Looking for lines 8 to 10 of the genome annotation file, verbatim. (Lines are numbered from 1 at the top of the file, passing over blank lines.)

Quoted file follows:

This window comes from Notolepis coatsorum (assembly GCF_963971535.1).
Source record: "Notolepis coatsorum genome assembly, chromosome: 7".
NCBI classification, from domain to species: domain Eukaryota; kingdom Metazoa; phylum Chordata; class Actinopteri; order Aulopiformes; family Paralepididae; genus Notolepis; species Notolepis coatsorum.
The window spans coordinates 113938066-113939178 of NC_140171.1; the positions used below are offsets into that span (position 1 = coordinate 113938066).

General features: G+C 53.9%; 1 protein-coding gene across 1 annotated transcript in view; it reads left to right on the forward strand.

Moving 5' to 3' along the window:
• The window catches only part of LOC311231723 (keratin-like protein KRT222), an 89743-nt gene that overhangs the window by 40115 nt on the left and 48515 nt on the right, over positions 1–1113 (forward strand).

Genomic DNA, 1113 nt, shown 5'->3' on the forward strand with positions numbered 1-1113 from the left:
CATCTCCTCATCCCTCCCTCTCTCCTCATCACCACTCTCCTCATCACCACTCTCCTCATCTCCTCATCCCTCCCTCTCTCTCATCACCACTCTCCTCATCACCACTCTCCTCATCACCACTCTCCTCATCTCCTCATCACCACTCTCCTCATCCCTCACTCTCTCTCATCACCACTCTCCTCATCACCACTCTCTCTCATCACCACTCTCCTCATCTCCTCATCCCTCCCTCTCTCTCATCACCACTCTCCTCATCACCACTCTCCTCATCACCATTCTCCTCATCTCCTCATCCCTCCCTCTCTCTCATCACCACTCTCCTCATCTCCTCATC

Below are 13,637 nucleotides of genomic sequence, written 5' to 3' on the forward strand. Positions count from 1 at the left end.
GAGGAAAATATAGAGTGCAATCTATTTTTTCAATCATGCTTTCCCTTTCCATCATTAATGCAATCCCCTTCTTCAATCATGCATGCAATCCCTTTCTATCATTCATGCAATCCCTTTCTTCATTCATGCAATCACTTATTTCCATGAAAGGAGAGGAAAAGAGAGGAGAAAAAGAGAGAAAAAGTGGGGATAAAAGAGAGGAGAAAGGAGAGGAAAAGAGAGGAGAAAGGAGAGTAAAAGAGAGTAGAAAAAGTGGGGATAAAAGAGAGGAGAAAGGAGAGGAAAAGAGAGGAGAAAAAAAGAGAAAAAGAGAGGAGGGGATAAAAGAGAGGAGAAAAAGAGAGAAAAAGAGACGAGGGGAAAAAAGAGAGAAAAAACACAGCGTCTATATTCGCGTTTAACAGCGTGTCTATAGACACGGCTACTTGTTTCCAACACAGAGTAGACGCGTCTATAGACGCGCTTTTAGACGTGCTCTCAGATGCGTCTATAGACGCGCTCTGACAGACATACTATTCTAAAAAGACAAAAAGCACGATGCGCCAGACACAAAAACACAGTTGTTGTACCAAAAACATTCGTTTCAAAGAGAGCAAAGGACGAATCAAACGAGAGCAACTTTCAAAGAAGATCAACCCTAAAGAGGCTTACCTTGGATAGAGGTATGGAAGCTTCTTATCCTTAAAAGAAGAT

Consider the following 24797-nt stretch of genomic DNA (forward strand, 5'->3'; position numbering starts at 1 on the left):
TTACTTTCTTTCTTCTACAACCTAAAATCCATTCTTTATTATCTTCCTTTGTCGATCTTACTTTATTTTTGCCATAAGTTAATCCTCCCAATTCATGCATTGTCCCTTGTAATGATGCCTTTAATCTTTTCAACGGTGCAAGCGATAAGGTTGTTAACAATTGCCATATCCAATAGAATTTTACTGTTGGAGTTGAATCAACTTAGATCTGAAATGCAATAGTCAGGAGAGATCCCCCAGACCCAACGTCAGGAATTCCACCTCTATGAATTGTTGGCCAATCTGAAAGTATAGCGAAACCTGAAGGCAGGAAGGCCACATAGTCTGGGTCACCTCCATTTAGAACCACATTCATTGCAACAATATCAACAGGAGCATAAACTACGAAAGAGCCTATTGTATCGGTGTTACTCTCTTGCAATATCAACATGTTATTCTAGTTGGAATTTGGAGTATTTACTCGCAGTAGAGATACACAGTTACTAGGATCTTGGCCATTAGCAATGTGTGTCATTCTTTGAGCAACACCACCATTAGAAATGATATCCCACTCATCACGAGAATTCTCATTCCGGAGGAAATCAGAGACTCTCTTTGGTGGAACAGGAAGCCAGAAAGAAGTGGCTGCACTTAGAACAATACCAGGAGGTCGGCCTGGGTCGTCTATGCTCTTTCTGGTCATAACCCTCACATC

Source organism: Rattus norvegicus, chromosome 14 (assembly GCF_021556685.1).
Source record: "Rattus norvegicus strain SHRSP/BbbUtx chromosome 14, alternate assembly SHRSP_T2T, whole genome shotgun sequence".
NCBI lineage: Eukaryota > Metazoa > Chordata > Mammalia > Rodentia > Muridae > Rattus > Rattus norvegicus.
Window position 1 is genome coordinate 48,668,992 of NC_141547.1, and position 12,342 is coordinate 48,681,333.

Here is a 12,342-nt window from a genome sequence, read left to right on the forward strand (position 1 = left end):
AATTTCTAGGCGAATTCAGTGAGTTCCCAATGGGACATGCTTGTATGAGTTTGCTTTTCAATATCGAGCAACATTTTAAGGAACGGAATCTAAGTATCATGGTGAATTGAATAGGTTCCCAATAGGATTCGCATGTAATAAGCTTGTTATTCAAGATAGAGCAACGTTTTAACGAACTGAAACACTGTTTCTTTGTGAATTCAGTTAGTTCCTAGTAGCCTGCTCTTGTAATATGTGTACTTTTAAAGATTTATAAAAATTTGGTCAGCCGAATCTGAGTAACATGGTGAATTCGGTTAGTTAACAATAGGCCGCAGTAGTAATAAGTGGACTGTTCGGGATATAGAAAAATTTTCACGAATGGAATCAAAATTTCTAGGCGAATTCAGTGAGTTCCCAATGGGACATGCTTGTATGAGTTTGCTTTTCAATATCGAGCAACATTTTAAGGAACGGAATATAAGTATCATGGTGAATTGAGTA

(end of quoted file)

Genomic DNA, 1113 nt, shown 5'->3' on the forward strand with positions numbered 1-1113 from the left:
CATCTCCTCATCCCTCCCTCTCTCCTCATCACCACTCTCCTCATCACCACTCTCCTCATCTCCTCATCCCTCCCTCTCTCTCATCACCACTCTCCTCATCACCACTCTCCTCATCACCACTCTCCTCATCTCCTCATCACCACTCTCCTCATCCCTCACTCTCTCTCATCACCACTCTCCTCATCACCACTCTCTCTCATCACCACTCTCCTCATCTCCTCATCCCTCCCTCTCTCTCATCACCACTCTCCTCATCACCACTCTCCTCATCACCATTCTCCTCATCTCCTCATCCCTCCCTCTCTCTCATCACCACTCTCCTCATCTCCTCATC

Below are 13,637 nucleotides of genomic sequence, written 5' to 3' on the forward strand. Positions count from 1 at the left end.